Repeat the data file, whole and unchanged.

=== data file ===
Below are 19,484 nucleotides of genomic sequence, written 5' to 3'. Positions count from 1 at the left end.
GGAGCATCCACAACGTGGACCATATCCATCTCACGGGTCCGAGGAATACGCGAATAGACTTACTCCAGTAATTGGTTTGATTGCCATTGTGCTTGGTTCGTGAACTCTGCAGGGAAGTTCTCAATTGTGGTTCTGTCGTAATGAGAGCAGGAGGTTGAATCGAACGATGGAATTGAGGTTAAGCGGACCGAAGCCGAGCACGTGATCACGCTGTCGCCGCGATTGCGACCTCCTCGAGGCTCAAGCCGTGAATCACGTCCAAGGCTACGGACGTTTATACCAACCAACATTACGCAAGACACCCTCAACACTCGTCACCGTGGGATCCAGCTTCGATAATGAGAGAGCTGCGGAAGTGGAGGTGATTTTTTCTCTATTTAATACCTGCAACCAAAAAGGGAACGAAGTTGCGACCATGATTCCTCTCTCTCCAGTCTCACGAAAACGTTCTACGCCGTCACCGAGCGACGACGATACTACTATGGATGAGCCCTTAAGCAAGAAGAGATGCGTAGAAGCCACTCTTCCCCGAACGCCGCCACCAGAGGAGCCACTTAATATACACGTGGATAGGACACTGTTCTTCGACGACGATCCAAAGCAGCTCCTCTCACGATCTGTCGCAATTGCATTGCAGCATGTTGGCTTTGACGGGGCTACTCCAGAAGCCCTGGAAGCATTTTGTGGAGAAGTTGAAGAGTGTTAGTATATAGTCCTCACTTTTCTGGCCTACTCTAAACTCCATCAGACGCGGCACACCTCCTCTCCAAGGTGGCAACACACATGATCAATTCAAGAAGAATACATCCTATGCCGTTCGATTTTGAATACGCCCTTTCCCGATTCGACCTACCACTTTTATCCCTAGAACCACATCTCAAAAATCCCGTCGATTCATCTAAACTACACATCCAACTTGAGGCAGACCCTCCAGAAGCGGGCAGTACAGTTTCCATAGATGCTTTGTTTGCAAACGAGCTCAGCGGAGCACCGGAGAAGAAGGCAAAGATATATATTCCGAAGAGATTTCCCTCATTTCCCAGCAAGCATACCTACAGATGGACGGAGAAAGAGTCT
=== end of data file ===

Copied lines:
Below are 19,484 nucleotides of genomic sequence, written 5' to 3'. Positions count from 1 at the left end.
GGAGCATCCACAACGTGGACCATATCCATCTCACGGGTCCGAGGAATACGCGAATAGACTTACTCCAGTAATTGGTTTGATTGCCATTGTGCTTGGTTCGTGAACTCTGCAGGGAAGTTCTCAATTGTGGTTCTGTCGTAATGAGAGCAGGAGGTTGAATCGAACGATGGAATTGAGGTTAAGCGGACCGAAGCCGAGCACGTGATCACGCTGTCGCCGCGATTGCGACCTCCTCGAGGCTCAAGCCGTGAATCACGTCCAAGGCTACGGACGTTTATACCAACCAACATTACGCAAGACACCCTCAACACTCGTCACCGTGGGATCCAGCTTCGATAATGAGAGAGCTGCGGAAGTGGAGGTGATTTTTTCTCTATTTAATACCTGCAACCAAAAAGGGAACGAAGTTGCGACCATGATTCCTCTCTCTCCAGTCTCACGAAAACGTTCTACGCCGTCACCGAGCGACGACGATACTACTATGGATGAGCCCTTAAGCAAGAAGAGATGCGTAGAAGCCACTCTTCCCCGAACGCCGCCACCAGAGGAGCCACTTAATATACACGTGGATAGGACACTGTTCTTCGACGACGATCCAAAGCAGCTCCTCTCACGATCTGTCGCAATTGCATTGCAGCATGTTGGCTTTGACGGGGCTACTCCAGAAGCCCTGGAAGCATTTTGTGGAGAAGTTGAAGAGTGTTAGTATATAGTCCTCACTTTTCTGGCCTACTCTAAACTCCATCAGACGCGGCACACCTCCTCTCCAAGGTGGCAACACACATGATCAATTCAAGAAGAATACATCCTATGCCGTTCGATTTTGAATACGCCCTTTCCCGATTCGACCTACCACTTTTATCCCTAGAACCACATCTCAAAAATCCCGTCGATTCATCTAAACTACACATCCAACTTGAGGCAGACCCTCCAGAAGCGGGCAGTACAGTTTCCATAGATGCTTTGTTTGCAAACGAGCTCAGCGGAGCACCGGAGAAGAAGGCAAAGATATATATTCCGAAGAGATTTCCCTCATTTCCCAGCAAGCATACCTACAGATGGACGGAGAAAGAGTCT